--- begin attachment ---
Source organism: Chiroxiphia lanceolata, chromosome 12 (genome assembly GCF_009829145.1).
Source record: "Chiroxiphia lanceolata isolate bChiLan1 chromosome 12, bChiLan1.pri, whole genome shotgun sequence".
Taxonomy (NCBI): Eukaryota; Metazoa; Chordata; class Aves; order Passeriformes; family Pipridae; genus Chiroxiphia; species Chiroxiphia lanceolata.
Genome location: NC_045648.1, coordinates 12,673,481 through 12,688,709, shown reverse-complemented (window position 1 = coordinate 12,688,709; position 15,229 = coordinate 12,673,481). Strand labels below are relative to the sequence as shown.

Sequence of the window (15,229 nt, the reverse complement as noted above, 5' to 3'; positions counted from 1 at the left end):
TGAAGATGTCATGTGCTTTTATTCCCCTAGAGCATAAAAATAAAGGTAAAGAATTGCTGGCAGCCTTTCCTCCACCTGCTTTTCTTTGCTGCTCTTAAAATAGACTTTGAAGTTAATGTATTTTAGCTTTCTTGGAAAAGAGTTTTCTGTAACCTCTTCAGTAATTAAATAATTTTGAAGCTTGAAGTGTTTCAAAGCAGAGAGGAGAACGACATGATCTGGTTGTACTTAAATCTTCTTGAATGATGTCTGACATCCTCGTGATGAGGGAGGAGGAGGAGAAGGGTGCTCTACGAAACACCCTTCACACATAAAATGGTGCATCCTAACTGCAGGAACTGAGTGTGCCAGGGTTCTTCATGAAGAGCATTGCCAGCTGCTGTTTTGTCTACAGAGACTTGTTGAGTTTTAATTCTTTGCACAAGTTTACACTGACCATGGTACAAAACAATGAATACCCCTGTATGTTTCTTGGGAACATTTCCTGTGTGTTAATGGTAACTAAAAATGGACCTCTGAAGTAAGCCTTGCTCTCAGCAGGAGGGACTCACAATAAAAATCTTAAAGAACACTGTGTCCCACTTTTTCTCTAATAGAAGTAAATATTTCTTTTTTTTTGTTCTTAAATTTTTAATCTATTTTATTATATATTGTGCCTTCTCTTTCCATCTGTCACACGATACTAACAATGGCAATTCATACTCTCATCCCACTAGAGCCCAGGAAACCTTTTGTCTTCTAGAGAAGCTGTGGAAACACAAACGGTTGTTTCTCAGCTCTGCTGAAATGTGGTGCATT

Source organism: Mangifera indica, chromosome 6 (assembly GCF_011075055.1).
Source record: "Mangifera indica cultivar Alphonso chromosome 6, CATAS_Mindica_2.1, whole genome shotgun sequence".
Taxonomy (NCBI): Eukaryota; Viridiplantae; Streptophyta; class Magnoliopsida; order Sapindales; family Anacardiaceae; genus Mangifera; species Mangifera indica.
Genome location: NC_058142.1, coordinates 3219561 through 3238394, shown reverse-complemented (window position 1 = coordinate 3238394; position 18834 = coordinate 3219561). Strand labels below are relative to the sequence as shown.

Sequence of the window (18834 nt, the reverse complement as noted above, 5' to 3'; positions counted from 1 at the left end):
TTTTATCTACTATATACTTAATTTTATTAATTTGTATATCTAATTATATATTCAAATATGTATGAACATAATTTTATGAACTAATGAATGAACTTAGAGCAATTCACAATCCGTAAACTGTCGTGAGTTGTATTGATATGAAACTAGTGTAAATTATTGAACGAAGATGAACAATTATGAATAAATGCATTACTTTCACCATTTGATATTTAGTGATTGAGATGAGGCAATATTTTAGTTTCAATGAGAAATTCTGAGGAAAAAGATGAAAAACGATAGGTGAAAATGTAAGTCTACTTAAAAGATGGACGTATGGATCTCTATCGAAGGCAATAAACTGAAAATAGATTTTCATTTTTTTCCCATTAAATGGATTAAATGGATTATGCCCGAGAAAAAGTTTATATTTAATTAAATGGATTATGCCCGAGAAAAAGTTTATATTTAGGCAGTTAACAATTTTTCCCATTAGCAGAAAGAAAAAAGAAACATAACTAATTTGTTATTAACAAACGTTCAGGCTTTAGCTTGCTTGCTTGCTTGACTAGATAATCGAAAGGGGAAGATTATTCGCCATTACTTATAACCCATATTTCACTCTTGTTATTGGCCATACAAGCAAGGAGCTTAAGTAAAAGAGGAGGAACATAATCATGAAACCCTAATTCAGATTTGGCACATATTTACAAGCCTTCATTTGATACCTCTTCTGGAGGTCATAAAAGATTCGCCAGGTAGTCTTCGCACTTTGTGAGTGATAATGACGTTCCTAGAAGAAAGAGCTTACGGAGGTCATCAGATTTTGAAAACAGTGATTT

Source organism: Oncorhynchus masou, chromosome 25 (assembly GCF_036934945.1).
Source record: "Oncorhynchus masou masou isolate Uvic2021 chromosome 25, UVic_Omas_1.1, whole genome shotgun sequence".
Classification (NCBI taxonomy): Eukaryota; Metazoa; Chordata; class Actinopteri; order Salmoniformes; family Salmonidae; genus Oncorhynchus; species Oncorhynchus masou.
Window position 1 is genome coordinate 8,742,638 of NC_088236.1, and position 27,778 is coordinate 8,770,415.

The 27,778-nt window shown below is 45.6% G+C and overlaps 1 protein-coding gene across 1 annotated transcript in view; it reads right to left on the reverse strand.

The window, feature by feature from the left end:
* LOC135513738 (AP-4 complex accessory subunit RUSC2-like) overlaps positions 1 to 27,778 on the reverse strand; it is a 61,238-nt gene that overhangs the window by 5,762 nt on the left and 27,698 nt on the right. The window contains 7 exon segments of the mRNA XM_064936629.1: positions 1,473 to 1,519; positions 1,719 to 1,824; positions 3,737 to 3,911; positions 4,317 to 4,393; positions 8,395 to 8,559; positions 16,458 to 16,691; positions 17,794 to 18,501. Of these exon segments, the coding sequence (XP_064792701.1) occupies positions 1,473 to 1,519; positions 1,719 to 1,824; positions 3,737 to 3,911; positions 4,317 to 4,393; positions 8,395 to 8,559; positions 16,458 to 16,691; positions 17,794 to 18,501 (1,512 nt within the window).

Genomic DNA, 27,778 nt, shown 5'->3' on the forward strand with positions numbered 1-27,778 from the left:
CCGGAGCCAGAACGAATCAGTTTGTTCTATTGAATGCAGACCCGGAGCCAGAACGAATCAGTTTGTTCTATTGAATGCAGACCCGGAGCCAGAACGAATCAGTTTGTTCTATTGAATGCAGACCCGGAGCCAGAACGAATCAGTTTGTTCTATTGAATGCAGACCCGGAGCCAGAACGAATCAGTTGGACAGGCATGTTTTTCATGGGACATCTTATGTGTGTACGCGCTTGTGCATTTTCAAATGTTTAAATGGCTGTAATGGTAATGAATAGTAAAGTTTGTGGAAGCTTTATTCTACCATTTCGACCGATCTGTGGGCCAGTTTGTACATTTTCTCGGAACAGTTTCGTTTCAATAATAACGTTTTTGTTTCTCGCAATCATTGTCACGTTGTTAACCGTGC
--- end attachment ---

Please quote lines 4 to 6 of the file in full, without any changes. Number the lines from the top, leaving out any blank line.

Genome location: NC_045648.1, coordinates 12,673,481 through 12,688,709, shown reverse-complemented (window position 1 = coordinate 12,688,709; position 15,229 = coordinate 12,673,481). Strand labels below are relative to the sequence as shown.

Sequence of the window (15,229 nt, the reverse complement as noted above, 5' to 3'; positions counted from 1 at the left end):
TGAAGATGTCATGTGCTTTTATTCCCCTAGAGCATAAAAATAAAGGTAAAGAATTGCTGGCAGCCTTTCCTCCACCTGCTTTTCTTTGCTGCTCTTAAAATAGACTTTGAAGTTAATGTATTTTAGCTTTCTTGGAAAAGAGTTTTCTGTAACCTCTTCAGTAATTAAATAATTTTGAAGCTTGAAGTGTTTCAAAGCAGAGAGGAGAACGACATGATCTGGTTGTACTTAAATCTTCTTGAATGATGTCTGACATCCTCGTGATGAGGGAGGAGGAGGAGAAGGGTGCTCTACGAAACACCCTTCACACATAAAATGGTGCATCCTAACTGCAGGAACTGAGTGTGCCAGGGTTCTTCATGAAGAGCATTGCCAGCTGCTGTTTTGTCTACAGAGACTTGTTGAGTTTTAATTCTTTGCACAAGTTTACACTGACCATGGTACAAAACAATGAATACCCCTGTATGTTTCTTGGGAACATTTCCTGTGTGTTAATGGTAACTAAAAATGGACCTCTGAAGTAAGCCTTGCTCTCAGCAGGAGGGACTCACAATAAAAATCTTAAAGAACACTGTGTCCCACTTTTTCTCTAATAGAAGTAAATATTTCTTTTTTTTTGTTCTTAAATTTTTAATCTATTTTATTATATATTGTGCCTTCTCTTTCCATCTGTCACACGATACTAACAATGGCAATTCATACTCTCATCCCACTAGAGCCCAGGAAACCTTTTGTCTTCTAGAGAAGCTGTGGAAACACAAACGGTTGTTTCTCAGCTCTGCTGAAATGTGGTGCATT